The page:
A Misdiagnosis left my 2-year-old in DKA, Fighting for his Life
12/12/16
WRITTEN BY: Lisa Judkins
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Editor’s Note: James Judkins is a captain for Beyond Type 1’s 2017 POWER UP fundraising campaign. You can donate to his page today!

The doctor came in, and gave us a thumbs up, saying, “We’re good!” My husband and I high-fived and gathered James, our 2-year-old, and headed home. It had been a long 45-minute wait for James to urinate into a little baggy that they had attached to him, and it was strange it took him so long, because he had been a non-stop pee factory for weeks.

It was the week of Christmas of 2015, and I called to make an appointment at James’ pediatrician’s office. He had been drinking and peeing a lot. He also seemed to have lost weight.  I knew the signs of diabetes, and my husband’s family has a strong history of T1D. I tended to be an alarmist, and often needed to be talked out of rushing my kids, or myself, to the doctor, but I convinced my husband that we should go get James checked out. I was sure I was overreacting, and the result of the test confirmed that. James’ urine test came back negative for glucose, which meant that it WASN’T diabetes. “Could you imagine if he had diabetes?” My husband and I both asked each other, out of relief on the way home.

Over the next few weeks, James’ symptoms became more dramatic. He would wake up screaming and begging for water. His diapers were so heavy they were falling off of his body, which was looking thinner and thinner. I knew something was wrong, but I also knew that it was NOT diabetes. Diabetes wasn’t even on the table anymore.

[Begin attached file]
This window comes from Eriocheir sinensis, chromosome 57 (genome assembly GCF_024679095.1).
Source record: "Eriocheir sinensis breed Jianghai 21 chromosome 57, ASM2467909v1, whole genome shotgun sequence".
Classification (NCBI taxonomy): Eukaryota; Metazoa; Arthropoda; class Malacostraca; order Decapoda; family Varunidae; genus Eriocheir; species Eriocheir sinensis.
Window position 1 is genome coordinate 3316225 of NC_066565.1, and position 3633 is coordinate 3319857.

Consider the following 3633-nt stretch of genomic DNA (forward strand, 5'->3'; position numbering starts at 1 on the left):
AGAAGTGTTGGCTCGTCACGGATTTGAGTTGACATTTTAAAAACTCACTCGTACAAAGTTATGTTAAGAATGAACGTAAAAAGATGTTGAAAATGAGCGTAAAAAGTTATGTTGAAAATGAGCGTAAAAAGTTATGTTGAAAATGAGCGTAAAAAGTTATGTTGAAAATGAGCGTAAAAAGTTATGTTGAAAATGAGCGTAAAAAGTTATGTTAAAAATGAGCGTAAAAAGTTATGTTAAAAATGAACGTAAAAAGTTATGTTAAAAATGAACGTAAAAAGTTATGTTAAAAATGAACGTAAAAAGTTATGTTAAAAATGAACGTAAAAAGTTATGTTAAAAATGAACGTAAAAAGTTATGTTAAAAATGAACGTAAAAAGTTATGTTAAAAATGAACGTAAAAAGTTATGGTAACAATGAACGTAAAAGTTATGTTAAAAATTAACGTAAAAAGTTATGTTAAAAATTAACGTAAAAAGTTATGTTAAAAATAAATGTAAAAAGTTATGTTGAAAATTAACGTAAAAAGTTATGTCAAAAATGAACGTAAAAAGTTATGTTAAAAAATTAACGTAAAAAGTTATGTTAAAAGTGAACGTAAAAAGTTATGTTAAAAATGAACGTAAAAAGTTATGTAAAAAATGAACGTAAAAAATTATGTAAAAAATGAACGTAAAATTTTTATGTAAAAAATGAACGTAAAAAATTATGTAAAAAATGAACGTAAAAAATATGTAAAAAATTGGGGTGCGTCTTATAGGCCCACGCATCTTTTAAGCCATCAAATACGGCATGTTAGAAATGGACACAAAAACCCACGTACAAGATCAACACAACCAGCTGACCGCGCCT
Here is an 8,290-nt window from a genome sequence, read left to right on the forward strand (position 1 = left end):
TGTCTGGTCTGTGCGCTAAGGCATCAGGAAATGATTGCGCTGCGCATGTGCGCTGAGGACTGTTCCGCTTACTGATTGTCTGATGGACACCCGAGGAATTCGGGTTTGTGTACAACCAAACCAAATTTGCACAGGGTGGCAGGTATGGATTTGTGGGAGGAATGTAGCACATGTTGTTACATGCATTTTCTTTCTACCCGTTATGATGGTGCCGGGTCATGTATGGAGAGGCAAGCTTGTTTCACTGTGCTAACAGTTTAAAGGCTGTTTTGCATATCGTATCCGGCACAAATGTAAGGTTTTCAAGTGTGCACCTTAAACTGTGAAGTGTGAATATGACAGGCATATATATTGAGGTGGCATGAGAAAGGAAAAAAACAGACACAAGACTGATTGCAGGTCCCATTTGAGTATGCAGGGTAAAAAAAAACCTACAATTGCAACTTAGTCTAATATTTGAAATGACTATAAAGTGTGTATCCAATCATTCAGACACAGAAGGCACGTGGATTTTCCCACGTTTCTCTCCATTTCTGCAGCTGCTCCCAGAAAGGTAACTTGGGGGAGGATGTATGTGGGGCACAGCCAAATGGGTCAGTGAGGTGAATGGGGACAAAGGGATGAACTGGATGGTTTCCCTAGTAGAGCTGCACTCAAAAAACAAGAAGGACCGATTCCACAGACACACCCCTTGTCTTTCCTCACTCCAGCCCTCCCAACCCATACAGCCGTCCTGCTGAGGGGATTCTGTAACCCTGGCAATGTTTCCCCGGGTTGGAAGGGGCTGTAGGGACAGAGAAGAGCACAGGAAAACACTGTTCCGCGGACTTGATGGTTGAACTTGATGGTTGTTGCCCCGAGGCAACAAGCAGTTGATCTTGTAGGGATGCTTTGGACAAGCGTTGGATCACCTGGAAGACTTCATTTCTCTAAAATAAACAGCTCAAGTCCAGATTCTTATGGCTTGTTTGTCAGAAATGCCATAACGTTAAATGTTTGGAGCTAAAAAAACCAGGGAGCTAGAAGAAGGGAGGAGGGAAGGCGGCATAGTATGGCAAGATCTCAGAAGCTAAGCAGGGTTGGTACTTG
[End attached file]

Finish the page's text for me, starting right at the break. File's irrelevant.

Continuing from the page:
One morning, James woke up and per usual, asked for something to drink. I looked at my very articulate 2-year-old, and asked: “Why do you want so much to drink? Are you really thirsty?” And his reply still haunts me … “It makes the owies go away.” Something traumatic was happening to my baby, and I couldn’t figure it out.

Fast-forward to January 10, 2016. James had refused to eat most of the day, though he had guzzled about 30 ounces of milk first thing that morning. I had noticed his breathing seemed sort of labored. It was very very subtle at first, almost unnoticeable. I counted his breaths per minute, and it wasn’t too far from what was normal for his age (or so said Google) so I let it go. That night, my dad was holding him, and mentioned his breathing seemed fast. My heart sank. “You noticed that too?” I asked. We talked for a minute about bringing him to the hospital, having absolutely no idea what could be causing such a strange symptom. Was he getting sick? Did he just drink too much? Is he just really tired? We decided to wait, and get an appointment the next day. That night, I checked on James constantly as he slept. Knowing what we know now, it is astonishing to us that James ever survived that night.